When Garran became the district’s associate superintendent for high schools, he checked to see whether the 25 high schools in the county were enrolling black, Hispanic, and students on free and reduced-price meals in AP courses starting in 9th grade. Finding patterns similar to what he had seen as a principal, Garran began an annual review process meant to broaden enrollment.
As a result, from 2013 to 2016 (I left in 2015), the percentage of students enrolled in AP Government and Politics who scored a 3 or higher on exams increased by 2 percentage points (to almost three-quarters of all high school students) and by 6 percentage points for black students and 5 percentage points for Hispanic students (http://bit.ly/MCPSAdvancedPlacement).
Across the country, high schools have restricted access to AP courses by requiring certain grade point averages and standardized test scores or recommendations from specific teachers. Supposedly, such rules are necessary to maintain AP’s reputation as a merit-based accomplishment. In reality, though, they function to exclude many young people. According to Education Trust (2013):
[O]ur examination of reach across different groups of students revealed wide differences in participation. Middle- and high-income students who attend schools with AP classes are three times as likely to enroll in an AP course as are low-income students. Asian students participate at more than twice the national average, while black and American Indian students participate at about half the rate of the national average (p. 4).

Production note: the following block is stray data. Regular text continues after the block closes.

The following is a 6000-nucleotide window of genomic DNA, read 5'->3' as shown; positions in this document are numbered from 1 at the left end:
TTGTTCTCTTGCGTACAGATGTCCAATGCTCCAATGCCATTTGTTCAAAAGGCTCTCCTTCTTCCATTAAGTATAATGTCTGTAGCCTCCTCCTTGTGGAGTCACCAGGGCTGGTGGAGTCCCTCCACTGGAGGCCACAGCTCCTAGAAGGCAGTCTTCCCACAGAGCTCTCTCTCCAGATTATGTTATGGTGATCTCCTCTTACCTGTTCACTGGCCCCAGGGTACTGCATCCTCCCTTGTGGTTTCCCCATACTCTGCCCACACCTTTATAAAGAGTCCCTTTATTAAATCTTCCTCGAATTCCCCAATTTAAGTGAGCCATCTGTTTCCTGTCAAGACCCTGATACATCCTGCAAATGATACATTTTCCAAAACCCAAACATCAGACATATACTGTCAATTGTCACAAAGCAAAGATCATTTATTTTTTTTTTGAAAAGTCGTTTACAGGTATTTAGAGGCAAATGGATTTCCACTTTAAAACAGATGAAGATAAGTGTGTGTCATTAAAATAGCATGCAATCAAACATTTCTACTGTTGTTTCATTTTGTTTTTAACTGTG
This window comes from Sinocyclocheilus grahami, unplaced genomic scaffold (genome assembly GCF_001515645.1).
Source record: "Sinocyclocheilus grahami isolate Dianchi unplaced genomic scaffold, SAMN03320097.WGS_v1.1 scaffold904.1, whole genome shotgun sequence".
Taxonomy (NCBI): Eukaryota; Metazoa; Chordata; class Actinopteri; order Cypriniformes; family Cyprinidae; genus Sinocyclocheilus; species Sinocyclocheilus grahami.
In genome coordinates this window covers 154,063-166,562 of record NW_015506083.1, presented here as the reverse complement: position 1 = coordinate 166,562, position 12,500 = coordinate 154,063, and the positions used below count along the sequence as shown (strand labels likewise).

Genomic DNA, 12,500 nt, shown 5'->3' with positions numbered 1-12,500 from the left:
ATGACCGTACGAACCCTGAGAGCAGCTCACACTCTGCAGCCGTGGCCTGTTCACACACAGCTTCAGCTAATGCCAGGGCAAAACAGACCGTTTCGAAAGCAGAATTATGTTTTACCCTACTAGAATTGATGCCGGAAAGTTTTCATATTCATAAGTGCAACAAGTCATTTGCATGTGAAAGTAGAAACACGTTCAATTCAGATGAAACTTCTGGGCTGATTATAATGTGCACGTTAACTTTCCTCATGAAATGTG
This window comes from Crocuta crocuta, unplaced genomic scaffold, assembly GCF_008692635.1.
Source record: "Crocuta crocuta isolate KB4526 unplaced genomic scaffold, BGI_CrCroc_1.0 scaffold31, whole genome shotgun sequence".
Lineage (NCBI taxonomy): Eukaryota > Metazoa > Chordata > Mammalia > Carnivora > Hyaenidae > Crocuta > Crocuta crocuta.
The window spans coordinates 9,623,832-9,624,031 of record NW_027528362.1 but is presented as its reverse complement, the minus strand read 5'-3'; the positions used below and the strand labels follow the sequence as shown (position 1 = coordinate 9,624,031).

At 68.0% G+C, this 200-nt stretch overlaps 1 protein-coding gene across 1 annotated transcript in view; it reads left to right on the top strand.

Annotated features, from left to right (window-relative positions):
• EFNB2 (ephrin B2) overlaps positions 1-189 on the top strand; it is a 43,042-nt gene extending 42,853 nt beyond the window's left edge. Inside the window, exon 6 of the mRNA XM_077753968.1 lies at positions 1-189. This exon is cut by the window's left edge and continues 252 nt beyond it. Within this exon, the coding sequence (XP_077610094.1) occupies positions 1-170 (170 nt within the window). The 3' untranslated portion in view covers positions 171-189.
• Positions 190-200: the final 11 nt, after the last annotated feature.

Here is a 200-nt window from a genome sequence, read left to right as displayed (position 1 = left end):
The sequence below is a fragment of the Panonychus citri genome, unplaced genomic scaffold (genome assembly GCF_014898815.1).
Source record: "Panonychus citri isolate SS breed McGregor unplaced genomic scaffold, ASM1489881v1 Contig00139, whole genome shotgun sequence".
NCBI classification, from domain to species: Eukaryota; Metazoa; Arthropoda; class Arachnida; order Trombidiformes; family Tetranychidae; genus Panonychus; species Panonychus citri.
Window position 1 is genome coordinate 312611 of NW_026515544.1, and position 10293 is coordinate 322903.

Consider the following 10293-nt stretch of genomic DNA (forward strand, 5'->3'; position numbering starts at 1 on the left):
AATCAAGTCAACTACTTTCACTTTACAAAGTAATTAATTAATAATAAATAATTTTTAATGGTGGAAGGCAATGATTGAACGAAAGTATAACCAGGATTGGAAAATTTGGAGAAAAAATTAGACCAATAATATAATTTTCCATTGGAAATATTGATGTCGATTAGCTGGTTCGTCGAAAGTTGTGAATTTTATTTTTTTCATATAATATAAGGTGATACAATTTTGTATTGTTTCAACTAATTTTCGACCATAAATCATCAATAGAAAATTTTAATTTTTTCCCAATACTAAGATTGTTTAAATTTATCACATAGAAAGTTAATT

Similarly, the College Board, which administers the AP program, has acknowledged that significant numbers of black and Hispanic students who have the potential to succeed in AP never take those classes, either because their schools don’t offer them or because they aren’t placed into them.
Expanding access, expecting resistance
When I was superintendent in Stamford, Conn., one of the local high schools, Westhill, decided to open access to AP. A forward-thinking English department head and a supportive principal led the initiative, which then spread to other departments. Yet, even though we won a grant to support the work, we ran into fierce resistance from various quarters.
Parents of affluent white students, especially, argued that black and Hispanic kids simply weren’t ready for the rigors of AP; they should be shielded from failure, they said. And if those kids were allowed to take the courses, then the AP program would be dumbed-down, or the teachers would have to go more slowly.
Many entrenched school practices perpetuate the public education system as “the great sorting mechanism for American society.”